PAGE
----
Identity theft is always a risk, but the recent massive data breach at Equifax underscores how important it is to be vigilant in monitoring our accounts and credit reports.This breach was particularly serious because it contained names, addresses, Social Security numbers and dates of birth - just the things a thief needs to open new accounts in your name.
Hopefully this will motivate you to set up a system to monitor your own financial records.
Not sure where to start? Here are some steps to follow:
- Contact one of the 3 main credit bureaus and ask them to put a fraud alert on your credit report. The alert will make it more difficult for someone else to open more accounts in your name, but experts have noted that this just slows the process, it won’t prevent it completely. The alert will only stay in place for 90 days and must be renewed. Equifax (800-766-0008), Experian (888-397-3742) and TransUnion (800-680-7289)
- Obtain your free credit reports from annualcreditreport.com and review the reports for accuracy. This should be an annual exercise for anyone living on the grid in the modern age.
- Review all bank accounts and credit card statements often for fraudulent charges.
- Consider placing a freeze on your credit which generally stops all access to your credit report. You may not want to take this step if you are planning to apply for credit in the near future as it takes several days to unfreeze your account.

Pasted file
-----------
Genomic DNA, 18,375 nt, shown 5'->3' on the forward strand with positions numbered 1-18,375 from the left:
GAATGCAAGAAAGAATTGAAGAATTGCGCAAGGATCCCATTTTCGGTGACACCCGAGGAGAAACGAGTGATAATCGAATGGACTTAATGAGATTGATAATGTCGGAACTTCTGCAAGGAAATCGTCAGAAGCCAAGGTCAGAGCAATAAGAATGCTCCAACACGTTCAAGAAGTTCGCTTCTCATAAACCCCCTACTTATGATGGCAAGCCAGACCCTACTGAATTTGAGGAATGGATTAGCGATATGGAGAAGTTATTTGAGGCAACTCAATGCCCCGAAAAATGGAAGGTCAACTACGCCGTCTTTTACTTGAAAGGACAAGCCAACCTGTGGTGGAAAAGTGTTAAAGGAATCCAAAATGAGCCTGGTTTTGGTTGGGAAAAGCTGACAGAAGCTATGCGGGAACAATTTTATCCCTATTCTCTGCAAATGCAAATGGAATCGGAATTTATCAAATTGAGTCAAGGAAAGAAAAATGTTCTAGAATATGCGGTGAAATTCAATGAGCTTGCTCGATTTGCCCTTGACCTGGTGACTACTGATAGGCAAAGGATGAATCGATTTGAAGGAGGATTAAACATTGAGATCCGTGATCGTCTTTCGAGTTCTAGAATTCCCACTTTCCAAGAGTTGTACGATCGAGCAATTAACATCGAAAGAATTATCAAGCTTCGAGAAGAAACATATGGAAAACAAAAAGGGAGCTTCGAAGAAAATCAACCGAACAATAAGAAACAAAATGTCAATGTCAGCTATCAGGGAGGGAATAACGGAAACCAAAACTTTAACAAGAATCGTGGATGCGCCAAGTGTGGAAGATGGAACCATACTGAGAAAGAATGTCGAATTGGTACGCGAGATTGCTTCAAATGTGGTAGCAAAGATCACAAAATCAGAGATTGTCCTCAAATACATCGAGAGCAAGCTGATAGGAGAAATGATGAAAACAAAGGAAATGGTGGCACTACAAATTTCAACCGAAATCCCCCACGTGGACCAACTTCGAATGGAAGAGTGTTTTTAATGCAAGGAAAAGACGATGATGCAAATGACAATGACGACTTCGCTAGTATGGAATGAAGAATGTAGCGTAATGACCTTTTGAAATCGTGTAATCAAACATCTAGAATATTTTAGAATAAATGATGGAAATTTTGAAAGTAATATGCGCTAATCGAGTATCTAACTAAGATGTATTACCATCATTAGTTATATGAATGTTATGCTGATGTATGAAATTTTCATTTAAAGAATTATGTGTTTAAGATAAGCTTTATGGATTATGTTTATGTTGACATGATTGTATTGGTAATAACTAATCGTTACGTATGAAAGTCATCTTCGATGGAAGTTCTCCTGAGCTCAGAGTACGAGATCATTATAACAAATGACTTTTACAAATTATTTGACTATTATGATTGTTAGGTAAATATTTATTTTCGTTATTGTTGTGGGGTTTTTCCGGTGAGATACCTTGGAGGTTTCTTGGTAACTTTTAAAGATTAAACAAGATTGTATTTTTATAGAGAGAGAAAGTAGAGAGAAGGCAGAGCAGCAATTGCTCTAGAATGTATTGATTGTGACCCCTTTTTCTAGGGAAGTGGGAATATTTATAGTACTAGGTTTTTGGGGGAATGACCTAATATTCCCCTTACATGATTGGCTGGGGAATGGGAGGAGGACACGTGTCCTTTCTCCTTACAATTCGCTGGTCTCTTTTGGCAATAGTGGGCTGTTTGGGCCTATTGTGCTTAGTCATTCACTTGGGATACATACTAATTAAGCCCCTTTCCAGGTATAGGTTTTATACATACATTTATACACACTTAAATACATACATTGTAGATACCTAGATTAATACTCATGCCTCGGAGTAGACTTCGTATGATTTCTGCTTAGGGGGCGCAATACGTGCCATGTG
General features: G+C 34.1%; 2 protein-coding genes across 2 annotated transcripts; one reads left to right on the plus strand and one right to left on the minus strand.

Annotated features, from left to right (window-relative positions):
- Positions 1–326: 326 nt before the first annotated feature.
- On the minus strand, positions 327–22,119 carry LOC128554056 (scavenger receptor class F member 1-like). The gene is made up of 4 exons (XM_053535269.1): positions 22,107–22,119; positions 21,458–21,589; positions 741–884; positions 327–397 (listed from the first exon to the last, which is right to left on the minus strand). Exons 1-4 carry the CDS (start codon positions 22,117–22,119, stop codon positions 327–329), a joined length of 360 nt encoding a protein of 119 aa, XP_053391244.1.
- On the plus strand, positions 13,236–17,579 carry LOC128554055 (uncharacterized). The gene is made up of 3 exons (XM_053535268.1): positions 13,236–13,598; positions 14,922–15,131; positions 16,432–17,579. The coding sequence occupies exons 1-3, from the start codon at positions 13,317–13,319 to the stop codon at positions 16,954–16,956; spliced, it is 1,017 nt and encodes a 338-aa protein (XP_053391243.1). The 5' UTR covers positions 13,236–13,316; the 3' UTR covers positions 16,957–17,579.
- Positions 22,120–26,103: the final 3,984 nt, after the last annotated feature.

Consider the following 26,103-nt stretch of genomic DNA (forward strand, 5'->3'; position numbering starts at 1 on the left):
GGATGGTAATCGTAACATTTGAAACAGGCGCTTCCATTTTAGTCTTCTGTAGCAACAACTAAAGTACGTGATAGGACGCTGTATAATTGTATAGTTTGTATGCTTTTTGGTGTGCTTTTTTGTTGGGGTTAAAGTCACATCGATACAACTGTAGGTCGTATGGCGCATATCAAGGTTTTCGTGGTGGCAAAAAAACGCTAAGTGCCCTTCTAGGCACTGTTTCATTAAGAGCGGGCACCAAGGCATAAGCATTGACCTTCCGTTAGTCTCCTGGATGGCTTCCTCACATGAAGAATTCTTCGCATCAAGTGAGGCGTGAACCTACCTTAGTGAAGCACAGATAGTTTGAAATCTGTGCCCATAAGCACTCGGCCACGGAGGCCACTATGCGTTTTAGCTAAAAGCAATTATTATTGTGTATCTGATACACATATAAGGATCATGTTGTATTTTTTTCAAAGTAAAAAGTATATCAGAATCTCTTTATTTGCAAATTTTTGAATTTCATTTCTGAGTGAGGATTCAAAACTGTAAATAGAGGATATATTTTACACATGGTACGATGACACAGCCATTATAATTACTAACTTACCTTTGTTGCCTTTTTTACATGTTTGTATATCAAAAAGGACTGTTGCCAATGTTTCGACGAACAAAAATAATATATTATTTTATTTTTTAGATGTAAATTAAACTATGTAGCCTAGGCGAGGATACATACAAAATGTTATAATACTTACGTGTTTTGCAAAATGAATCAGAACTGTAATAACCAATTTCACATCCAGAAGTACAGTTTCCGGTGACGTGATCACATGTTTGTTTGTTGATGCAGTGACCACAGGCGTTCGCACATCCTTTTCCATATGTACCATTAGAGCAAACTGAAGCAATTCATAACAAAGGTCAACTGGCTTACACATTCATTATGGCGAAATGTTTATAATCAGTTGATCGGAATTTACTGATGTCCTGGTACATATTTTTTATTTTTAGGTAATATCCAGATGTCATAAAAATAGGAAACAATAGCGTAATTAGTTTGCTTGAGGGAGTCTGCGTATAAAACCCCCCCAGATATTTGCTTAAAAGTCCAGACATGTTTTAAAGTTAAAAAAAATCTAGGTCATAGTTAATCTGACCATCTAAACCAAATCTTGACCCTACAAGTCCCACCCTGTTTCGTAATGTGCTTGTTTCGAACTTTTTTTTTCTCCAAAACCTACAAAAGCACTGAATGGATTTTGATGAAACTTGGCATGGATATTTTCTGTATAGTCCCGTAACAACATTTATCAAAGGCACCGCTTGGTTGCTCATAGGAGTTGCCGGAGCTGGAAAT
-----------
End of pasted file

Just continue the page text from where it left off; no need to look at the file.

- Sign up for credit monitoring service which will alert you if an account is opened using your name and Social Security number. Equifax is offering free credit monitoring for 12 months, but there are other options on the market if you are understandably not interested in working with them.
- Beware of credit card repair scams! People will use this data breach to try to take advantage of you. Read this to learn how to Protect Yourself from Credit Repair Scams.
Learn more steps to protect yourself from these trusted sources:
Keeping our private information safe is more and more difficult in our increasingly digital world. Hopefully the government will pass some common-sense legislation soon requiring companies to notify the public immediately (not more than a month later!) when a breach does occur. Regardless, we will have to stay vigilant.